Many advocates of this option see this as an interim, medium-term phase until technology can resolve Irish border issues.
George Yarrow, chair of the Regulatory Policy Institute and emeritus fellow of Hertford College, Oxford, has long favoured this stepping stone route for Brexit. “In the long run, a customs union is a seriously inhibiting factor for the UK as a global trading nation,” he said.
Solved as long as the UK remains in a customs union.
This is the least damaging form of Brexit. The government estimates that there will be a hit of 1.6 per cent of GDP to the economy once customs barriers are erected, but this will be significantly less – 0.5 per cent – if Britain stays in the customs union. The government also estimates that there would be no detrimental effect to public finances.
The EEA option would be acceptable in Brussels. It has some support in both the Labour and Conservative parties. But it is not acceptable to Mrs May because it would violate her red lines on three issues: European courts having a role in Britain; freedom of movement; and the ability to strike trade deals ahead of leaving the EU customs union.
2. A customs union with a common rule book in goods regulation
A customs union with the EU would give the UK autonomy over its services, which comprise 80 per cent of the economy, while keeping its membership of the single market in goods and agriculture. Border issues would be resolved but almost all free trade agreements with other countries would be prohibited.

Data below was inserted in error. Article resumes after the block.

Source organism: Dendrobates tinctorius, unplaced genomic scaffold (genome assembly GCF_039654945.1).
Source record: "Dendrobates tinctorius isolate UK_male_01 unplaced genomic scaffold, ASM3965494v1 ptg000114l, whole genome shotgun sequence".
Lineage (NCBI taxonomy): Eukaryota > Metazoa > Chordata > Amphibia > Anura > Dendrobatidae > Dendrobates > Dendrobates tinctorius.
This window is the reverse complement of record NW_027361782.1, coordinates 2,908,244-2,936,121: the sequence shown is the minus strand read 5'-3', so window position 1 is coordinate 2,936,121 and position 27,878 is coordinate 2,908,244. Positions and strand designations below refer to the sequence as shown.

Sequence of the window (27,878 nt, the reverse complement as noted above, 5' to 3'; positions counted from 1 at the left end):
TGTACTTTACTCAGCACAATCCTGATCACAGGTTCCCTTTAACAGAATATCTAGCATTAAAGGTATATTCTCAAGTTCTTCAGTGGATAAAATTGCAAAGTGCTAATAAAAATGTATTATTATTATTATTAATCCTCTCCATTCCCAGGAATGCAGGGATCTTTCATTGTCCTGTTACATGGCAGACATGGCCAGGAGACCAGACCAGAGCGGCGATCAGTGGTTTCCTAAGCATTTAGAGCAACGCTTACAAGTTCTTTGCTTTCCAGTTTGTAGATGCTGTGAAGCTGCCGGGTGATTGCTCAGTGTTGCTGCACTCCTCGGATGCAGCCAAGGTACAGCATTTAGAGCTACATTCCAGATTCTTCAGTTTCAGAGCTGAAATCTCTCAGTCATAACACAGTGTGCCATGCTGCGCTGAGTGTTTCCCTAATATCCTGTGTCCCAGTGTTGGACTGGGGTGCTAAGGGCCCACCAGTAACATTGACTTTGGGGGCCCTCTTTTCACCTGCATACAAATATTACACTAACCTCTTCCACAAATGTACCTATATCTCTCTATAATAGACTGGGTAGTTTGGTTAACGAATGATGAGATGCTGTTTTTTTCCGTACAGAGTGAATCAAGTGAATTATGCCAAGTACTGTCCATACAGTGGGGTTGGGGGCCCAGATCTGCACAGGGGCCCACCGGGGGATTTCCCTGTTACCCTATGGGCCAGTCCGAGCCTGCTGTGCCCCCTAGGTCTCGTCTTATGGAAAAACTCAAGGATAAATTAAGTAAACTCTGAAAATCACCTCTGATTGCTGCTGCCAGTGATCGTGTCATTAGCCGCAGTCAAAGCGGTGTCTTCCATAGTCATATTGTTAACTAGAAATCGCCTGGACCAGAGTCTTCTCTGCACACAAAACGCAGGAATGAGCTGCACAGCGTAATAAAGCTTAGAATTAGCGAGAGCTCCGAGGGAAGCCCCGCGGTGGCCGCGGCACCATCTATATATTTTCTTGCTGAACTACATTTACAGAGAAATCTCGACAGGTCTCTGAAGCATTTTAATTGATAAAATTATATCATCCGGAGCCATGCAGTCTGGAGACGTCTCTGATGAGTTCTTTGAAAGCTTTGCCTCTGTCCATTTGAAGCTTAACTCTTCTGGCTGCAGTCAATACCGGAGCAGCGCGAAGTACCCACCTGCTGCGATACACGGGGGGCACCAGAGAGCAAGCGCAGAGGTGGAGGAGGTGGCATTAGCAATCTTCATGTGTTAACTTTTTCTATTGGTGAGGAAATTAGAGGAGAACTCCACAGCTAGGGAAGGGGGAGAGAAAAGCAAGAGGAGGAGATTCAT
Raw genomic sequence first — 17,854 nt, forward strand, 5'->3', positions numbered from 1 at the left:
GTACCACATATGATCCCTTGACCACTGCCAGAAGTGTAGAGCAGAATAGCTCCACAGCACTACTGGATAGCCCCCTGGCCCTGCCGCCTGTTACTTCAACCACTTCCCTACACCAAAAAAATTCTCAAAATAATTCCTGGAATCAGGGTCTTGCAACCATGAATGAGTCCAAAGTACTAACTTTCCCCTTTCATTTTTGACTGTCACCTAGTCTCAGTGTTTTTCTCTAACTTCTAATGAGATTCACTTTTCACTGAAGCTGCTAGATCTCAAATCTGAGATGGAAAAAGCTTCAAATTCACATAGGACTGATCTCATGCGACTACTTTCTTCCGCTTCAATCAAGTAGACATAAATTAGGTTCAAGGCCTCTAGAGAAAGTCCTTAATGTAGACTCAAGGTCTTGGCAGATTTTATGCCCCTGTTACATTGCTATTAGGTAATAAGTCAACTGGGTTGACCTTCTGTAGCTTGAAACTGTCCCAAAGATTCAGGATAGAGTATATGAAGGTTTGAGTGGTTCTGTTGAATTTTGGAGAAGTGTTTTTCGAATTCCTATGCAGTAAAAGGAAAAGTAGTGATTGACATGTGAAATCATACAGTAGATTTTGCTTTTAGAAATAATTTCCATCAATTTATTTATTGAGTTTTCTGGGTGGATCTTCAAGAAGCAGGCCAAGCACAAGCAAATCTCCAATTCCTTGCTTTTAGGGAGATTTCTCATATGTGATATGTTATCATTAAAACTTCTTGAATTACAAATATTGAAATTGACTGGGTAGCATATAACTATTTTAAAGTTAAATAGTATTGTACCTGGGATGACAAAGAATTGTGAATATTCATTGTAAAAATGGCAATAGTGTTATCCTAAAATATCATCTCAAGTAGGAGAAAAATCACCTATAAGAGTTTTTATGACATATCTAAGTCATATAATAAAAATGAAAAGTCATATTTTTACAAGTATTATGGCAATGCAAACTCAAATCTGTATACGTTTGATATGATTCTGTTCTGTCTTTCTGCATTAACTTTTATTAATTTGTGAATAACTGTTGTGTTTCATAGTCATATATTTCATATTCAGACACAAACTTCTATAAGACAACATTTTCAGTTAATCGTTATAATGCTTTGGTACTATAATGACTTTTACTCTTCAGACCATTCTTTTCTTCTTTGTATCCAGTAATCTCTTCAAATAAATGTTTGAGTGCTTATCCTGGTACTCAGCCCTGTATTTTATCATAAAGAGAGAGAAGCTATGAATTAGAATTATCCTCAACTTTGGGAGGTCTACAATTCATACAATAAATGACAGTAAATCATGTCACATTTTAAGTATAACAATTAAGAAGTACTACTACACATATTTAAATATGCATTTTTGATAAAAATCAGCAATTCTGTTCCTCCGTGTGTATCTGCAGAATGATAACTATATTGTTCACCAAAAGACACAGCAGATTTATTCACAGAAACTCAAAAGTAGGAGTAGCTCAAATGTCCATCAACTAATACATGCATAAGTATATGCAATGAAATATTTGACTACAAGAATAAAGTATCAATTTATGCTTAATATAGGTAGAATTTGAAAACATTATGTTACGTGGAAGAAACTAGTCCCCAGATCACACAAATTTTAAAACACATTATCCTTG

The withdrawal of Britain from the single market in services would be a hit to the economy. The OECD estimates that services trade barriers within the EU are four times smaller than those between the EU and non-members.
Jagjit Chadha, director of the National Institute of Economic and Social Research, said that a middle way “guarantees a reasonable level of trade access to the EU” but there would be costs in “continuing uncertainty over the trading relationship for some time”.
The government has not produced an exact estimate of the costs, but its models suggest a long-term cost of 3 per cent of GDP from the gradual divergence of services regulation